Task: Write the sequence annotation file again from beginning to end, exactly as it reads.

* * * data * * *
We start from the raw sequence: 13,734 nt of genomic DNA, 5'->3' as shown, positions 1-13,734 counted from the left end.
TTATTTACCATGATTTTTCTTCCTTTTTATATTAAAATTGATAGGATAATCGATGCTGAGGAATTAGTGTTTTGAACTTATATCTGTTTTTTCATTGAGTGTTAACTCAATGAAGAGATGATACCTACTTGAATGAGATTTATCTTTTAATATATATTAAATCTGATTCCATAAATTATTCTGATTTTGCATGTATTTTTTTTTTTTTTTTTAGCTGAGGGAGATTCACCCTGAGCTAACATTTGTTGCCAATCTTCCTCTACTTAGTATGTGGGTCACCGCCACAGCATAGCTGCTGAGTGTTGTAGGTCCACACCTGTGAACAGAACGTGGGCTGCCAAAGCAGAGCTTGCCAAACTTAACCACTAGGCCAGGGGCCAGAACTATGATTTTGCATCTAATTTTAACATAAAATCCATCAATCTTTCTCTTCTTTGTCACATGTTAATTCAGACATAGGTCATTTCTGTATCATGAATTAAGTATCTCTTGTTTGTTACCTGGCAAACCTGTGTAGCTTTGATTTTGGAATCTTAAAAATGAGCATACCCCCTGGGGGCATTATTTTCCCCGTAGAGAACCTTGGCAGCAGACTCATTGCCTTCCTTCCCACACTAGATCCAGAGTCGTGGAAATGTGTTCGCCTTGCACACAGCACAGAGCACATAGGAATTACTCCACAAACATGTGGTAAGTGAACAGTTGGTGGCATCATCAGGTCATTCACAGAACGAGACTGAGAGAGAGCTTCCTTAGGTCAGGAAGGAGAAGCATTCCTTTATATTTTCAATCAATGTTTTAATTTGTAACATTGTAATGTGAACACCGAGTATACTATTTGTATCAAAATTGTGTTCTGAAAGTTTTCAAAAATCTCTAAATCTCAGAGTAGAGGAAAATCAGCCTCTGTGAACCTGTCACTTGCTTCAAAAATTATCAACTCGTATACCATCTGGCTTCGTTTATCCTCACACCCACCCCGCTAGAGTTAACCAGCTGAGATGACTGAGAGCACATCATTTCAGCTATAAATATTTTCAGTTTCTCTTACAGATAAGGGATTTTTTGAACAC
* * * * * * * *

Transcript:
We start from the raw sequence: 13,734 nt of genomic DNA, 5'->3' as shown, positions 1-13,734 counted from the left end.
TTATTTACCATGATTTTTCTTCCTTTTTATATTAAAATTGATAGGATAATCGATGCTGAGGAATTAGTGTTTTGAACTTATATCTGTTTTTTCATTGAGTGTTAACTCAATGAAGAGATGATACCTACTTGAATGAGATTTATCTTTTAATATATATTAAATCTGATTCCATAAATTATTCTGATTTTGCATGTATTTTTTTTTTTTTTTTTAGCTGAGGGAGATTCACCCTGAGCTAACATTTGTTGCCAATCTTCCTCTACTTAGTATGTGGGTCACCGCCACAGCATAGCTGCTGAGTGTTGTAGGTCCACACCTGTGAACAGAACGTGGGCTGCCAAAGCAGAGCTTGCCAAACTTAACCACTAGGCCAGGGGCCAGAACTATGATTTTGCATCTAATTTTAACATAAAATCCATCAATCTTTCTCTTCTTTGTCACATGTTAATTCAGACATAGGTCATTTCTGTATCATGAATTAAGTATCTCTTGTTTGTTACCTGGCAAACCTGTGTAGCTTTGATTTTGGAATCTTAAAAATGAGCATACCCCCTGGGGGCATTATTTTCCCCGTAGAGAACCTTGGCAGCAGACTCATTGCCTTCCTTCCCACACTAGATCCAGAGTCGTGGAAATGTGTTCGCCTTGCACACAGCACAGAGCACATAGGAATTACTCCACAAACATGTGGTAAGTGAACAGTTGGTGGCATCATCAGGTCATTCACAGAACGAGACTGAGAGAGAGCTTCCTTAGGTCAGGAAGGAGAAGCATTCCTTTATATTTTCAATCAATGTTTTAATTTGTAACATTGTAATGTGAACACCGAGTATACTATTTGTATCAAAATTGTGTTCTGAAAGTTTTCAAAAATCTCTAAATCTCAGAGTAGAGGAAAATCAGCCTCTGTGAACCTGTCACTTGCTTCAAAAATTATCAACTCGTATACCATCTGGCTTCGTTTATCCTCACACCCACCCCGCTAGAGTTAACCAGCTGAGATGACTGAGAGCACATCATTTCAGCTATAAATATTTTCAGTTTCTCTTACAGATAAGGGATTTTTTGAACAC